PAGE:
The story about Peter came from literature I read about the ministry of Wycliffe. When I read his testimony, I quickly wrote it down and filed it away in my story files. The story of the little girl hit by the car came from a book I read about the experiences of a Christian police officer. The story brought me to tears and made me think about life’s difficult questions. I wrote the story down and filed it away in my story files.
I also write stories from the Bible. When I read the Bible for my personal time, I often come across stories that impact me. Here is a story I put together after reading about Hannah in 1 Samuel 1. I used this story to introduce a sermon on prayer but I first wrote it because it impacted me in my personal reading of God’s word.
Her lips moved but there was no sound. She breathed a wish in her soul and sent it unspoken to the throne of God. Would God answer her prayer? Would God grant her the unspoken wish in her heart? Hannah was desperate, pain permeated her gentle spirit. Why? Her husband adored her. He loved her deeply and he lavished upon her many wonderful gifts.
Nevertheless, this did not ease the problem in their marriage, a seemingly insurmountable problem, a problem that intensified year after year. Hannah was childless. She was barren. She could not bore for her husband the son he needed to perpetuate the family line. In her culture, this brought great shame, for her honour and worth as a woman was contingent on bearing a son.
The Bible tells us that her problem escalated when her husband, Elkanah, took another wife. He took Peninnah and she bore him children. However, Elkanah never stopped loving Hannah and Peninnah saw this, and it impelled her to meanness and she continually taunted Hannah for being childless.
As time went by, it all came to a head. When the family went up to Shiloh to worship God, the pain overwhelmed her. It crushed her gentle spirit. Alone and miserable, she poured out her heart before God.
The Scriptures tell us that her lips moved but there was no sound. She breathed a wish in her soul and sent it unspoken to the throne of God. Would God answer this prayer? Would God grant her the unspoken wish in her heart? This childless woman! This taunted woman! Would God grant her the unspoken wish in her heart?
After Hannah prayed, her spirit was renewed and her face was no longer sad. Yes, she was childless but she was not prayerless! Yes, she was barren but she still believed and in her times of solemn prayer, Hannah found refuge in God and discovered the power of prayer!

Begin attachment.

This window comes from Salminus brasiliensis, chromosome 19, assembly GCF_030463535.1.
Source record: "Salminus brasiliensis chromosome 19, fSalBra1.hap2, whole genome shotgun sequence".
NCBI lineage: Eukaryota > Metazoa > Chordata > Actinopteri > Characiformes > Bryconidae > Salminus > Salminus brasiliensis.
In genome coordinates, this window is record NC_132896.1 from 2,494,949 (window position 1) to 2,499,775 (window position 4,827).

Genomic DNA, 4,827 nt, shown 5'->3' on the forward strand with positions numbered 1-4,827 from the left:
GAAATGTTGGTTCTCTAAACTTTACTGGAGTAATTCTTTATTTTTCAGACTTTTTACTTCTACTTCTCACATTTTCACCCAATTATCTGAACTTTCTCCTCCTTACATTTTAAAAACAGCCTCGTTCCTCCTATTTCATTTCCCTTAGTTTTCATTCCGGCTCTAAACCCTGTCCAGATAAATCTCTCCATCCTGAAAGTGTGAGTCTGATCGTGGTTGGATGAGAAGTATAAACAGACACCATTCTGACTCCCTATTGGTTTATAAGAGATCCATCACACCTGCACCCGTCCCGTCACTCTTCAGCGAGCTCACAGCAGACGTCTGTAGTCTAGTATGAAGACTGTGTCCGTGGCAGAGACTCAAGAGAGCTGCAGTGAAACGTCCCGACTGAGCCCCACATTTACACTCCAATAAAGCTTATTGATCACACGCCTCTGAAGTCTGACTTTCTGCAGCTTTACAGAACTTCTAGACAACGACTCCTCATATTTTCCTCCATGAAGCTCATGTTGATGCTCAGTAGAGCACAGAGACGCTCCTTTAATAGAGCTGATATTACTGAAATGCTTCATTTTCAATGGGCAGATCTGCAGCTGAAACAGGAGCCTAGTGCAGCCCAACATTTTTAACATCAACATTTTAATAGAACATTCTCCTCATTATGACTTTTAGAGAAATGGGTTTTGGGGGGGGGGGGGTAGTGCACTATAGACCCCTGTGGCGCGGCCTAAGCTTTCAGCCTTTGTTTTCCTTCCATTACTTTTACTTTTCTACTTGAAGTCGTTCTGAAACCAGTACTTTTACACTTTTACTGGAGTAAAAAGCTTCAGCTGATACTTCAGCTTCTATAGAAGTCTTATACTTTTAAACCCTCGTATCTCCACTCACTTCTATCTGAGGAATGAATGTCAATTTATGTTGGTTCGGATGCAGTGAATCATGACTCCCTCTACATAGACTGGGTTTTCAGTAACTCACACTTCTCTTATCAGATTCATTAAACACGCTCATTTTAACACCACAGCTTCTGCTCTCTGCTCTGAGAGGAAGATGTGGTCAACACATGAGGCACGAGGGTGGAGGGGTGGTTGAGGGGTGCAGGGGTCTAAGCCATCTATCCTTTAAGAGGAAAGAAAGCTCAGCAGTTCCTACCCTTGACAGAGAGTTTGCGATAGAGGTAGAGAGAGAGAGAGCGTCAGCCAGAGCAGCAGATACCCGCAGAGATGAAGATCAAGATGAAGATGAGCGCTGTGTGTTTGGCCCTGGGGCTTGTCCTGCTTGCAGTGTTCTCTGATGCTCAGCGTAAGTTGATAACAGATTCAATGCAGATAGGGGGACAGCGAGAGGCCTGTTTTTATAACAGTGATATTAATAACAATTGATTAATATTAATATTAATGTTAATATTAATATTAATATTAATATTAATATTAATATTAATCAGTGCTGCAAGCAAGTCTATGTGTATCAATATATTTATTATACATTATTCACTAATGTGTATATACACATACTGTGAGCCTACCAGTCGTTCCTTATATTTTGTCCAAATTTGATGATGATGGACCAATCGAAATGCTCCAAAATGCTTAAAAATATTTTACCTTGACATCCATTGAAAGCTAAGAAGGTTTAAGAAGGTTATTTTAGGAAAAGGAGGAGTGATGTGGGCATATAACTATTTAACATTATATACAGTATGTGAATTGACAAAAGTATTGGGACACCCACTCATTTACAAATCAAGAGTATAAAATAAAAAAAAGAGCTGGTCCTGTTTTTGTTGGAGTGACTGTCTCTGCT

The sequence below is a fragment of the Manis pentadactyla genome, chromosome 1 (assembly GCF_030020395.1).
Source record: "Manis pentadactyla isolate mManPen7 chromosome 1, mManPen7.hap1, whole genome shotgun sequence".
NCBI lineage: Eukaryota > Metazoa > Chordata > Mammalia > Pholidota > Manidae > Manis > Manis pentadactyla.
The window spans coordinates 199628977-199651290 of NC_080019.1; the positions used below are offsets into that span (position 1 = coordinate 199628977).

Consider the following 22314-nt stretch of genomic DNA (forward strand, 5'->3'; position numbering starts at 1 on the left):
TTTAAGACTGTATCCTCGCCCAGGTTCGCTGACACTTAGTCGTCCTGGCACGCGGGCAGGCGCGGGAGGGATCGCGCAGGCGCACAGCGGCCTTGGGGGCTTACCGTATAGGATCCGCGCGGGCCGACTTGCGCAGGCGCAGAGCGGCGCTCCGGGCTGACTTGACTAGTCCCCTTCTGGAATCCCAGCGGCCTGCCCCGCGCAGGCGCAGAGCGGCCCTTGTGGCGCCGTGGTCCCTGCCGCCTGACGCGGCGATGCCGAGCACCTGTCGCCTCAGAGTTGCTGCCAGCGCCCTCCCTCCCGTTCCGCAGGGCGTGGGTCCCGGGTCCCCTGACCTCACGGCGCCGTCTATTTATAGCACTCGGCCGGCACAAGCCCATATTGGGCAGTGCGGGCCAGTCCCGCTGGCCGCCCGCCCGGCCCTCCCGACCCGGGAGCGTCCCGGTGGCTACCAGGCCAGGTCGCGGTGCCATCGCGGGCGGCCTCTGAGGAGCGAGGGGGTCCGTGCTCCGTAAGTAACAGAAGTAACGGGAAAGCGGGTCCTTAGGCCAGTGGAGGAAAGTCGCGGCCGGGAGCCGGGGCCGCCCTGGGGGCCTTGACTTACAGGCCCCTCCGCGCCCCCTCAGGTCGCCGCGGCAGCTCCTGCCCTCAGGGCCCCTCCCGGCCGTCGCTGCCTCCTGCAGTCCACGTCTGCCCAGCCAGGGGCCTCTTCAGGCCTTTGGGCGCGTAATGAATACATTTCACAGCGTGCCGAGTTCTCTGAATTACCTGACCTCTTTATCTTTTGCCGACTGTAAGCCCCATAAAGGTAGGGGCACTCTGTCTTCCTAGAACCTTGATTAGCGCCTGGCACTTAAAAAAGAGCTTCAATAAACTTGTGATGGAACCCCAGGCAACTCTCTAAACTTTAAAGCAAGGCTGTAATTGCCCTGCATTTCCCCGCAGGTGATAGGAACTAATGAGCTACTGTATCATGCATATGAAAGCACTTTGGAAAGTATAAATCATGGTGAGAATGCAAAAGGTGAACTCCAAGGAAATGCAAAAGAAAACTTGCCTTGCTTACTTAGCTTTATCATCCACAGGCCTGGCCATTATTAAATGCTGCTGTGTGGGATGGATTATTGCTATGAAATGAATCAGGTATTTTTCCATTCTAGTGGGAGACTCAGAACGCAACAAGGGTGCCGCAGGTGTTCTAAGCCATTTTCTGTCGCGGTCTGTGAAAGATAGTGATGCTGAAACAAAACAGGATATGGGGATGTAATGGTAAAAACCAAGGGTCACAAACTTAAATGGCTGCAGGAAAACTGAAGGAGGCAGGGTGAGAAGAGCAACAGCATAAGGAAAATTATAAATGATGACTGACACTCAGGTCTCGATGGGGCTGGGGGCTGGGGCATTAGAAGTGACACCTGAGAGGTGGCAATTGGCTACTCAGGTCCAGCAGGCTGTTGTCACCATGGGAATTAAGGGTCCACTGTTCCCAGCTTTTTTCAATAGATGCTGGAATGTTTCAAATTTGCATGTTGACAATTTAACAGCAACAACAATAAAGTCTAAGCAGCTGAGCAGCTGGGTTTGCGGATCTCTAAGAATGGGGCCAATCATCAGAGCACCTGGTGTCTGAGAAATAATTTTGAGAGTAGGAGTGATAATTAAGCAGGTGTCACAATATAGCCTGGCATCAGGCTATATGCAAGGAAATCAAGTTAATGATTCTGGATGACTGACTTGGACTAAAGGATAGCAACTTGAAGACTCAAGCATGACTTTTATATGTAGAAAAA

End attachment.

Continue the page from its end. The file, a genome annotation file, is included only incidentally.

You know what it’s like. You’re downcast. You’re struggling in your faith. You don’t know where to turn and no one seems to understand and you pour your heart out to God and in solemn prayer you find refuge in Him and discover the power of prayer.
3. Learn to tell stories well in your preaching.
I am not a good story teller. However, over the years I have constantly worked on telling stories. I feel much more at ease now telling stories in my preaching.
I have worked on different ways to tell stories. Some stories are quite funny. Others are quiet emotionally. Whether funny or emotionally I find the best way to tell a story is to bring people with you. I never say, “Now I going to tell you a story about Matt.” Let me show you how I told the story of Matt.
The Bible speaks about sin, death and life. Matt was 19 years old. While still living at home, Matt was working full time at a local industry, played in a rock band with several friends and had a loving girlfriend. Things seemed to be going in the right direction, for Matt—his friends were supportive, he seemed to be enjoying what he was doing and there was optimism for the future as he and his girlfriend progressed to build a steady relationship.
But something was happening inside Matt. Anger had built up inside him. His mom attempted to intervene, but every time she attempted to get close, it always seemed to escalate into a fight of some sort. As her only child, Matt was the pride of her life. And yet she couldn’t seem to reach out the way she intended. Matt’s father had divorced his mom early in Matt’s life and wanted nothing to do with him. In the brokenness of his relationships with both parents, a feeling of despair hopelessness began to well up inside of Matt. And so late one night when he came home from work, Matt went into the garage. There he found an extension cord, which he proceeded to wrap around one of the beams. He then placed it tightly around his neck and walked off the steps that led down into the garage. His mother was the first to find him the next day.
When I read that story, my heart is gripped with sadness to the point of tears because I am convinced that Matt only saw part of the picture—sin and death. Unless we see the remedy for sin and death, life will seem futile. The Bible says that Adam brought sin and death but the Bible also says that Jesus Christ brings life and hope. Unless we see the full picture, we may miss the Good News of Jesus Christ.